Sunday, July 14, 2024

Masisi’s tourism indigenization promise hits bump in the road

President Mokgweetsi Masisi’s election promise to take the tourism industry back to Batswana has suffered a crippling set back.

North West District councilors last week rejected Minister of Land Management, Water and Sanitation Services Kefentse Mzwinila’s desire to acquire a chunk of land measuring twenty-two (22) thousand hectares in the Okavango Delta.

The councilors were riled by a letter read to them in part saying: His Excellency the President in exercising of his powers under Section 32 of the Tribal Land Act has determined that it is in the public interest for the state to acquire a portion of a tribal land in the Okavango Delta” during a full council sitting.

The President’s latest decision is believed to be part of his election promise to take the tourism industry back to Batswana, but his plans have been lost in translation. The councilors’ gripe is that the letter was brief and didn’t give details of the purpose of the request. They expressed fears that the president may use the land for personal gain.

The letter addressed to NWD Council Secretary dated 9TH April was read to the house at the commencement of the ongoing full council meeting in Maun.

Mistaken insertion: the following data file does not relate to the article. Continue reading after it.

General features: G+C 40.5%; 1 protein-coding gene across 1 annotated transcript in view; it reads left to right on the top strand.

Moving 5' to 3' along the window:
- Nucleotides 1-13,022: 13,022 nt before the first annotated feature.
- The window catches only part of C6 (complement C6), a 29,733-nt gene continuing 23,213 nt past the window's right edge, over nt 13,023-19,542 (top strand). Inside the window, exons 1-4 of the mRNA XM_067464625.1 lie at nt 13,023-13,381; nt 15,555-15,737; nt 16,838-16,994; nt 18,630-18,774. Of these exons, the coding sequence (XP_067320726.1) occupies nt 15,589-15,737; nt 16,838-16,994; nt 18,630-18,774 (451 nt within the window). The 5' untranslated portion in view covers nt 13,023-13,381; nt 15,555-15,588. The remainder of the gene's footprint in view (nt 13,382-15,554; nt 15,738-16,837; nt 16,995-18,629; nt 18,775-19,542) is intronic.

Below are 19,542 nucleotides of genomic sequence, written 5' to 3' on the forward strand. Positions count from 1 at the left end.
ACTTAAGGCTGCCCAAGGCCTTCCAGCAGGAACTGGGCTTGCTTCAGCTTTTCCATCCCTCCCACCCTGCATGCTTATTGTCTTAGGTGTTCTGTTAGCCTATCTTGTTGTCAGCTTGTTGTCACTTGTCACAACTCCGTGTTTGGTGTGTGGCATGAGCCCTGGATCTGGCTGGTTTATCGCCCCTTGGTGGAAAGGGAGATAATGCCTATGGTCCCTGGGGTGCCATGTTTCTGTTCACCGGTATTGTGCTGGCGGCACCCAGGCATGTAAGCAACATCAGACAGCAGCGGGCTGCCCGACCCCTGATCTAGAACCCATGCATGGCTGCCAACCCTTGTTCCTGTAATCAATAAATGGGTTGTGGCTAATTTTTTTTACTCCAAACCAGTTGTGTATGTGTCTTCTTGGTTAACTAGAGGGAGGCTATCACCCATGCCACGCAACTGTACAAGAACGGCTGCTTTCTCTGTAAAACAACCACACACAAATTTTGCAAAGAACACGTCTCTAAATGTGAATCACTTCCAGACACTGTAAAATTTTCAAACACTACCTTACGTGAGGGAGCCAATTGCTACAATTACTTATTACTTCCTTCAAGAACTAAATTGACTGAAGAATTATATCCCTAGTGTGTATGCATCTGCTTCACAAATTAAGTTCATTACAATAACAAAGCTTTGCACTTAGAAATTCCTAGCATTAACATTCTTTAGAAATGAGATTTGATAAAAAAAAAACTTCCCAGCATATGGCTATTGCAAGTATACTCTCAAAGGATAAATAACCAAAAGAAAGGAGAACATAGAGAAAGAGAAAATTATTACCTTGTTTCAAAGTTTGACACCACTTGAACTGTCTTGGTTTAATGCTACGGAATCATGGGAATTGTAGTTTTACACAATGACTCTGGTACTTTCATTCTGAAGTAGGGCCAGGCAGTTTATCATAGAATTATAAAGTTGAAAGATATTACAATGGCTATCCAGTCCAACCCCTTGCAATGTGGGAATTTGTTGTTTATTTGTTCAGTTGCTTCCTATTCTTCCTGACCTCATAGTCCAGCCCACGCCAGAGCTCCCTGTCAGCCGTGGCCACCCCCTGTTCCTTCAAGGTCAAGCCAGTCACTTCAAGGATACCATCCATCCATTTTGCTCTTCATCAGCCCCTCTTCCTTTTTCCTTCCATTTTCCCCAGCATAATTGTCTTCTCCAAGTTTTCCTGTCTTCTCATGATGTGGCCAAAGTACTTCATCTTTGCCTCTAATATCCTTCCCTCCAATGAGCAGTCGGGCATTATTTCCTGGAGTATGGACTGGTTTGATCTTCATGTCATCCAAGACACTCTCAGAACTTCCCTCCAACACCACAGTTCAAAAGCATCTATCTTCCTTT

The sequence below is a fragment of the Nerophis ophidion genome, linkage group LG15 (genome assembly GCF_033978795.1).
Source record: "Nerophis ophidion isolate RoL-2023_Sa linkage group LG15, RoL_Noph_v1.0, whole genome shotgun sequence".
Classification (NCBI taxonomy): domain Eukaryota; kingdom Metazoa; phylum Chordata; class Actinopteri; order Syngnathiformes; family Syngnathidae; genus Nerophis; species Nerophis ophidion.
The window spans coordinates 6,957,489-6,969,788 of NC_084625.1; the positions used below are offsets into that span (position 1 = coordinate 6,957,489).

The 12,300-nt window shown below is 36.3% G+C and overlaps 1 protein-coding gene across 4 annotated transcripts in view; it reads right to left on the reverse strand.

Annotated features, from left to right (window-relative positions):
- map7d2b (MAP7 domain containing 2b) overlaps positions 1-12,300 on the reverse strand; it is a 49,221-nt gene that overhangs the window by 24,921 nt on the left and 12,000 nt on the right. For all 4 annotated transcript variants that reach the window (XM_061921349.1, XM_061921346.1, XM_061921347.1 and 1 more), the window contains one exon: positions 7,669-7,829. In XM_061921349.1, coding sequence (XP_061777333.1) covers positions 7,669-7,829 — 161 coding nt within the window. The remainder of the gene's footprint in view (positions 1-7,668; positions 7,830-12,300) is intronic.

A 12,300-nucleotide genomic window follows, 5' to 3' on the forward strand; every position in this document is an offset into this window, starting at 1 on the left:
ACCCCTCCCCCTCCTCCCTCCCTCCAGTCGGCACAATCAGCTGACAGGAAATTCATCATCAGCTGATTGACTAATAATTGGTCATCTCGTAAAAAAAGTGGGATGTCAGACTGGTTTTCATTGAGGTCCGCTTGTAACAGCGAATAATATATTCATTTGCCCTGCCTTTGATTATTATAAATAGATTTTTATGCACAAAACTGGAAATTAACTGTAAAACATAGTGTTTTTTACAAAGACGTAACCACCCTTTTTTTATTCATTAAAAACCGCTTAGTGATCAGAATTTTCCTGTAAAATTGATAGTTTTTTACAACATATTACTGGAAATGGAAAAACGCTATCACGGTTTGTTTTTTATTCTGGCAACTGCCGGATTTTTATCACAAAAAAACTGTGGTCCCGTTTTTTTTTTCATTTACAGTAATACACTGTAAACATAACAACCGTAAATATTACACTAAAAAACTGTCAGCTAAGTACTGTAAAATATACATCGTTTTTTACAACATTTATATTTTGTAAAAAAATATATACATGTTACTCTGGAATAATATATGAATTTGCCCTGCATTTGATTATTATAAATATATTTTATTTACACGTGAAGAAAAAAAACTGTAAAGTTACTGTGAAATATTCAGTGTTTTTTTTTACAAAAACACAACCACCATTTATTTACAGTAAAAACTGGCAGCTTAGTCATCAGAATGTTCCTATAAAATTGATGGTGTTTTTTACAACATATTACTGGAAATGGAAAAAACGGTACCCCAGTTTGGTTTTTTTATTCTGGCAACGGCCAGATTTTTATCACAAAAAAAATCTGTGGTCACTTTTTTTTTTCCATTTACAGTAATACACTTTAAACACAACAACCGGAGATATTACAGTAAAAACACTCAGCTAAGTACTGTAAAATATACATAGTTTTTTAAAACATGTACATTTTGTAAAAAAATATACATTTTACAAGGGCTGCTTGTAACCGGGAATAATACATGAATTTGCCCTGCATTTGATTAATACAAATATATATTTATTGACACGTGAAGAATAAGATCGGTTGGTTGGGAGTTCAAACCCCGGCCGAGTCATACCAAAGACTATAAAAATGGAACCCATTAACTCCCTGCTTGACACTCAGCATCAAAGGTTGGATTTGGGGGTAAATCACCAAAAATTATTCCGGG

Detailing the contents of the letter, TLB Chairman Emmanuel Dube explained that the President Dr Mokgweetsi Masisi has directed the Minister to make it known that he has intentions of acquiring the land for the state in the interest of the public. He said the government has made it clear that that they are fully aware of the fact that the sites have been zoned for tourism activities and therefore has no intentions of changing its land use. The acquisition will also ensure that the current land use of the area is not conflicted with or adversely affected.

Councilors pointed out that the piece of land in question, covers concession NG 28 and encroaches into NG 21 within Moremi Game Reserve which is a prime area.

It is the only area in the delta with the bulk of the wetlands. For years delta inhabitants were cautioned that it was a no-go zone because of its sensitivity.

It’s a breeding zone of abundant bird species and other aquatic species found in Botswana.

They argued that because the Okavango Delta is a known UNESCO World heritage site and a Ramsar Convention Wetland of International Importance, there was no way decisions could be made overnight in favor of an individual as it defies laid down protocols which protect such sites. They suggested that authorities from Tawana Land Board (TLB) should as a matter of urgency consult Batawana over the matter through kgotla meetings so that their contribution may be taken into consideration.

TLB Chairman, however, explained that government planned to build a secure government facility for tourism purposes at the area. “It is worth noting that this particular piece is eyed by the state and not any individual as you allege. It will be a property of the government of the day. The bulk of it is at NG 28, going into NG 21.

These sites do not even interfere with those identified in the Moremi Game Reserve Management Plan”. He admitted knowledge of the sensitivity of the area and many others within the delta, but assured councilors that there will be no clash with the Ramsar or any set protocols which govern the delta.